Is a ‘Sugar High’ a Myth?

As holiday parties get into full swing many will parents stress about the amount of sugar their children will be consuming. Candies, cookies, and cakes will be in full supply, leaving them to dread the “sugar high” that could follow.

However, according to researchers there is no such thing as a “sugar high”. The Journal of the American Medical Association looked at 23 studies done on sugar consumption by children and found no connection between sugar and hyperactivity. One study shown parents who thought their children had consumed sugar were more likely to label their children more hyperactive.

This does not mean that parents should allow their children free-rein on the holiday cookies. Many of the sugary foods children consume also contain several artificial dyes. According to the nonprofit Center for Science in the Public Interest (CSPI) these dyes are linked to behavioral problems and hyperactivity in children.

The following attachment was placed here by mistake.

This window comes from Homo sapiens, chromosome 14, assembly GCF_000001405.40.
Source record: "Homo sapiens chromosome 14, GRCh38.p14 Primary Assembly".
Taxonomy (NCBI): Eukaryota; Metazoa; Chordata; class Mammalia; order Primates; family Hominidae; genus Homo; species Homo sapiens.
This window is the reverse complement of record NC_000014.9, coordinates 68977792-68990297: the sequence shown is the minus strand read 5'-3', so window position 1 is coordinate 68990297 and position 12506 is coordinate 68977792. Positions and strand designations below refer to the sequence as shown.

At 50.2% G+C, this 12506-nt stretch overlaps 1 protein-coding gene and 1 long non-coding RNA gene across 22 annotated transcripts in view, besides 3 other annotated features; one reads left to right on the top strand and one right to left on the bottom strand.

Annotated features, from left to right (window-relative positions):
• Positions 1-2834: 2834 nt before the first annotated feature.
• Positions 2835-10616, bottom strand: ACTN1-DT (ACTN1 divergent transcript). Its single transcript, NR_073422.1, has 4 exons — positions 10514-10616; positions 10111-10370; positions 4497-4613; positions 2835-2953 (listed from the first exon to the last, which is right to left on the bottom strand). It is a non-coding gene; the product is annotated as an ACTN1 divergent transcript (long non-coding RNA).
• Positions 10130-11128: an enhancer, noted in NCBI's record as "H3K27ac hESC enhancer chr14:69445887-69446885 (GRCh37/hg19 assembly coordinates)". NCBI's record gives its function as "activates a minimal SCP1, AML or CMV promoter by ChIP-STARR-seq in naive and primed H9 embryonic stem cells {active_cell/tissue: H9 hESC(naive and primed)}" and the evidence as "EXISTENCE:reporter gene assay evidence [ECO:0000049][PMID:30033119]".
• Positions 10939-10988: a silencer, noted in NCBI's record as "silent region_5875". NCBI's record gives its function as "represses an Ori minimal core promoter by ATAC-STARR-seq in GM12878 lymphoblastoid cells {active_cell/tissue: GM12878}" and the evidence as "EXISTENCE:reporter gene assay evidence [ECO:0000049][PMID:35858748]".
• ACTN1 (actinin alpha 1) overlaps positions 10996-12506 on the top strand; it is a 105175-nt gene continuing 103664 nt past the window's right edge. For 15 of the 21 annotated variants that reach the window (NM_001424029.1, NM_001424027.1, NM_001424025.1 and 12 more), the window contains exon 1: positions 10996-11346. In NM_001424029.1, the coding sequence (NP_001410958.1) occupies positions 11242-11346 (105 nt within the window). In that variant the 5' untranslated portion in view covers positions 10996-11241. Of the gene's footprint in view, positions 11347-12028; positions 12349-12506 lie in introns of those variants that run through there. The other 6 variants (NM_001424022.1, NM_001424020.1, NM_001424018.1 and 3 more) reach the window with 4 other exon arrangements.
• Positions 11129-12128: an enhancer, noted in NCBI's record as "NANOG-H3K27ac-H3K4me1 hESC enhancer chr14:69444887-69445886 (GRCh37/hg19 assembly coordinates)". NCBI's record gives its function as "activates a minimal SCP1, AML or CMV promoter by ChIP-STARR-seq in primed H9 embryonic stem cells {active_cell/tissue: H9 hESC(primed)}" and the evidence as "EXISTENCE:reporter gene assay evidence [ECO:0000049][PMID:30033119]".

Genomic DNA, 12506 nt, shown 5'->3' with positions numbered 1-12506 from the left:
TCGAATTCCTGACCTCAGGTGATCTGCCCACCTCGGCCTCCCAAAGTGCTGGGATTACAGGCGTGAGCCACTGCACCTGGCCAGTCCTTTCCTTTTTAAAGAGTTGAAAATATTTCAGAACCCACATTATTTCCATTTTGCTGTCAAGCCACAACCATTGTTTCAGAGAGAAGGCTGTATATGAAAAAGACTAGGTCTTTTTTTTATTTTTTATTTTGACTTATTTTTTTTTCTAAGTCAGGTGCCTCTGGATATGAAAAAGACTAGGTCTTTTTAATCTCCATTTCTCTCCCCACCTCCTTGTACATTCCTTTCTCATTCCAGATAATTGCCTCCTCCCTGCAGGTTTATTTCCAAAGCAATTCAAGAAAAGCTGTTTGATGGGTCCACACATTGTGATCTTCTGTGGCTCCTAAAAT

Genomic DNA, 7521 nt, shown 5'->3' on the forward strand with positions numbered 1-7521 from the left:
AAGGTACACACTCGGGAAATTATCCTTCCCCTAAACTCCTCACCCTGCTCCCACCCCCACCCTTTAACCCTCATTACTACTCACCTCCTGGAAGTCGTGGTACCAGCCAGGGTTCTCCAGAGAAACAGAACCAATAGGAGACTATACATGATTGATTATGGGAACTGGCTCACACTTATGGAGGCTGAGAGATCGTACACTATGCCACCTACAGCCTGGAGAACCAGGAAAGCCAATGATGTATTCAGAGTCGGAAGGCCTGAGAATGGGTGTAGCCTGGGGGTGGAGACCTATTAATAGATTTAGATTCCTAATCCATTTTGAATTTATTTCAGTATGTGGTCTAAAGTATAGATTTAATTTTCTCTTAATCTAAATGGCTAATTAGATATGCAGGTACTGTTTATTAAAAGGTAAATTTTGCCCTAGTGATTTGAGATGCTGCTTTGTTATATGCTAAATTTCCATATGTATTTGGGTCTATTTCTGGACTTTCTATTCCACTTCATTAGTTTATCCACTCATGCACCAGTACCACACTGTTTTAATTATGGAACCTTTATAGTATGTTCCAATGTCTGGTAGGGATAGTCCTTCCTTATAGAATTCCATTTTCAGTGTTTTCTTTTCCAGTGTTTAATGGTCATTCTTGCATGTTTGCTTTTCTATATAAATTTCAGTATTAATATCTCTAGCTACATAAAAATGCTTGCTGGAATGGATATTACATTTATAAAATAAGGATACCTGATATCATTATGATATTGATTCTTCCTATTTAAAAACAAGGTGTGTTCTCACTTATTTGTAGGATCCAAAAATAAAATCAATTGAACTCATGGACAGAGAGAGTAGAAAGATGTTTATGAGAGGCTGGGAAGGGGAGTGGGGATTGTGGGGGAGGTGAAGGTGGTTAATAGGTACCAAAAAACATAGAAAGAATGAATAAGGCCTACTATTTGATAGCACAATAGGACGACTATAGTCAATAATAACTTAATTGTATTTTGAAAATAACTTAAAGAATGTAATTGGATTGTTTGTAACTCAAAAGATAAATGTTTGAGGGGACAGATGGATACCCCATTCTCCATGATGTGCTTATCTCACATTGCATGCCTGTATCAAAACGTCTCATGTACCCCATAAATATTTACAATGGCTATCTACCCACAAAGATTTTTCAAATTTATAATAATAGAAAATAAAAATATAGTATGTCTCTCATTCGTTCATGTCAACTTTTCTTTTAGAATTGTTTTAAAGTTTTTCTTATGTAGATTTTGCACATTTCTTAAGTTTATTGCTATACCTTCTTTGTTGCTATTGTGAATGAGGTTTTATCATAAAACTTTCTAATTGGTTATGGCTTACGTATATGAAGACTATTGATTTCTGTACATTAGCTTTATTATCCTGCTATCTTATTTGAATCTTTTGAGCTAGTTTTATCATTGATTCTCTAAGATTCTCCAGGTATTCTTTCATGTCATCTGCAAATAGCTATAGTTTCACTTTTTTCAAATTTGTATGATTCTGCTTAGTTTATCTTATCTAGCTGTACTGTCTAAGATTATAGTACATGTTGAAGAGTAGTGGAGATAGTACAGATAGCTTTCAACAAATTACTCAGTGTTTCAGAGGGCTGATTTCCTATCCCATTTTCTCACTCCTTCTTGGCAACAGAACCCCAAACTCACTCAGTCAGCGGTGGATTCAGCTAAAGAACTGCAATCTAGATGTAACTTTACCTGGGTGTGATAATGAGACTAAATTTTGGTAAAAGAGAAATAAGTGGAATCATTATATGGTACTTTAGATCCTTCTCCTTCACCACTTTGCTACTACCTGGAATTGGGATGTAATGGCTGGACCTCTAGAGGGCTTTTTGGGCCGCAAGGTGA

Whether or not you believe that sugar or artificial dyes cause hyperactive behavior, there are other problems associated with too many sweets. Type 2 diabetes,obesity, and malnutrition can all be problems for children who eat too many sweets. A recent study has shown that nearly 50% of 7- to 8-month-old infants are already consuming sugary drinks and snacks. This percentage only increases with age.

The Centers for Disease Control (CDC) recommends parents make sugary snacks a treat, rather than a regular occurrence. Children should also be encouraged to consume fruits and vegetables more than packaged foods, and drink water rather than soda and sugary juices. Along with improving children’s eating habits, exercise and play should also be encouraged more. Children that are allowed time to run and play more often exhibit less hyperactivity behavior later.Summer, Staff Writer


About the author


Summer is a mom of three, living life in the slow lane along historic Route 66. She writes, homeschools, gardens, and is still trying to learn how to knit.

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